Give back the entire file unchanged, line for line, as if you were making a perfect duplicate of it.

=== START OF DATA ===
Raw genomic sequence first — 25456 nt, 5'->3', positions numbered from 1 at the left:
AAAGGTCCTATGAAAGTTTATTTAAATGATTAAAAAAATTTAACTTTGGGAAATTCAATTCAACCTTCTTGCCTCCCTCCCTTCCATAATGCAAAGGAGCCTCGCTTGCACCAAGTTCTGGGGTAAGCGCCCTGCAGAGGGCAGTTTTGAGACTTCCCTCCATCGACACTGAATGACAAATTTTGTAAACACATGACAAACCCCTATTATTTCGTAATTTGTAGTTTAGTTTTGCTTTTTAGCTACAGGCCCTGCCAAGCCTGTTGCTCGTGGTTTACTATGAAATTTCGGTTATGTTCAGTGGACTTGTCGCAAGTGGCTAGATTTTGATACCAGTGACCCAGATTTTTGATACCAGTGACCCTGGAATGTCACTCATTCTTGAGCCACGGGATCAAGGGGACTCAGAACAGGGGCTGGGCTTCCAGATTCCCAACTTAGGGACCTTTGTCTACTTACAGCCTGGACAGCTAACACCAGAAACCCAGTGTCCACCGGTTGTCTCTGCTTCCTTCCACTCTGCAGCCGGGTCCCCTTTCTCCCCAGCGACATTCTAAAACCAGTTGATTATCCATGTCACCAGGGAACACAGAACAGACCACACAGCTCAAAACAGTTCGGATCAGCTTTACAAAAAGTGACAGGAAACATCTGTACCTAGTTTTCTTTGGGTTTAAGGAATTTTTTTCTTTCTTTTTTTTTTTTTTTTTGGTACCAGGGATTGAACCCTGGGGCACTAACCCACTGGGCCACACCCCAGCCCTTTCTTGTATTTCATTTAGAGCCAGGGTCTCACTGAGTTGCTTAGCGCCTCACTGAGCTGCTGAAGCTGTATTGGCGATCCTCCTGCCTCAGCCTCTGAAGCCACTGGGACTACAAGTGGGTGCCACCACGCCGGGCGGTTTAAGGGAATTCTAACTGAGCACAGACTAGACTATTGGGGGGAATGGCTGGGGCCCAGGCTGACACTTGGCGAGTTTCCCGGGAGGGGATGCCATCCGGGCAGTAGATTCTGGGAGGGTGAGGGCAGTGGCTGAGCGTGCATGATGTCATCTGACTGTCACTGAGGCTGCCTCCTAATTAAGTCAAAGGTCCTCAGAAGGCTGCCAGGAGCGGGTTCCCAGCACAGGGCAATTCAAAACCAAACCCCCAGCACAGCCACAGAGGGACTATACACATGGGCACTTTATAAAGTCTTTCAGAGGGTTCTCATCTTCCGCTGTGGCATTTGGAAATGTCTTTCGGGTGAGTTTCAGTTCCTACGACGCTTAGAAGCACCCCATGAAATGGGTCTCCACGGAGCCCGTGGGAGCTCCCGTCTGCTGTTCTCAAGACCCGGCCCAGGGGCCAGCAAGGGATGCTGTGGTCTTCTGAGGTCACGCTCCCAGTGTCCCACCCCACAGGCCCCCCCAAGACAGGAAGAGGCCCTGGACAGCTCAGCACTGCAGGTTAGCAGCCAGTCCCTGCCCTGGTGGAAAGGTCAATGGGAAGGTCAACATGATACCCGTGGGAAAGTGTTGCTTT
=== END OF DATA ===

Raw genomic sequence first — 25456 nt, 5'->3', positions numbered from 1 at the left:
AAAGGTCCTATGAAAGTTTATTTAAATGATTAAAAAAATTTAACTTTGGGAAATTCAATTCAACCTTCTTGCCTCCCTCCCTTCCATAATGCAAAGGAGCCTCGCTTGCACCAAGTTCTGGGGTAAGCGCCCTGCAGAGGGCAGTTTTGAGACTTCCCTCCATCGACACTGAATGACAAATTTTGTAAACACATGACAAACCCCTATTATTTCGTAATTTGTAGTTTAGTTTTGCTTTTTAGCTACAGGCCCTGCCAAGCCTGTTGCTCGTGGTTTACTATGAAATTTCGGTTATGTTCAGTGGACTTGTCGCAAGTGGCTAGATTTTGATACCAGTGACCCAGATTTTTGATACCAGTGACCCTGGAATGTCACTCATTCTTGAGCCACGGGATCAAGGGGACTCAGAACAGGGGCTGGGCTTCCAGATTCCCAACTTAGGGACCTTTGTCTACTTACAGCCTGGACAGCTAACACCAGAAACCCAGTGTCCACCGGTTGTCTCTGCTTCCTTCCACTCTGCAGCCGGGTCCCCTTTCTCCCCAGCGACATTCTAAAACCAGTTGATTATCCATGTCACCAGGGAACACAGAACAGACCACACAGCTCAAAACAGTTCGGATCAGCTTTACAAAAAGTGACAGGAAACATCTGTACCTAGTTTTCTTTGGGTTTAAGGAATTTTTTTCTTTCTTTTTTTTTTTTTTTTTGGTACCAGGGATTGAACCCTGGGGCACTAACCCACTGGGCCACACCCCAGCCCTTTCTTGTATTTCATTTAGAGCCAGGGTCTCACTGAGTTGCTTAGCGCCTCACTGAGCTGCTGAAGCTGTATTGGCGATCCTCCTGCCTCAGCCTCTGAAGCCACTGGGACTACAAGTGGGTGCCACCACGCCGGGCGGTTTAAGGGAATTCTAACTGAGCACAGACTAGACTATTGGGGGGAATGGCTGGGGCCCAGGCTGACACTTGGCGAGTTTCCCGGGAGGGGATGCCATCCGGGCAGTAGATTCTGGGAGGGTGAGGGCAGTGGCTGAGCGTGCATGATGTCATCTGACTGTCACTGAGGCTGCCTCCTAATTAAGTCAAAGGTCCTCAGAAGGCTGCCAGGAGCGGGTTCCCAGCACAGGGCAATTCAAAACCAAACCCCCAGCACAGCCACAGAGGGACTATACACATGGGCACTTTATAAAGTCTTTCAGAGGGTTCTCATCTTCCGCTGTGGCATTTGGAAATGTCTTTCGGGTGAGTTTCAGTTCCTACGACGCTTAGAAGCACCCCATGAAATGGGTCTCCACGGAGCCCGTGGGAGCTCCCGTCTGCTGTTCTCAAGACCCGGCCCAGGGGCCAGCAAGGGATGCTGTGGTCTTCTGAGGTCACGCTCCCAGTGTCCCACCCCACAGGCCCCCCCAAGACAGGAAGAGGCCCTGGACAGCTCAGCACTGCAGGTTAGCAGCCAGTCCCTGCCCTGGTGGAAAGGTCAATGGGAAGGTCAACATGATACCCGTGGGAAAGTGTTGCTTT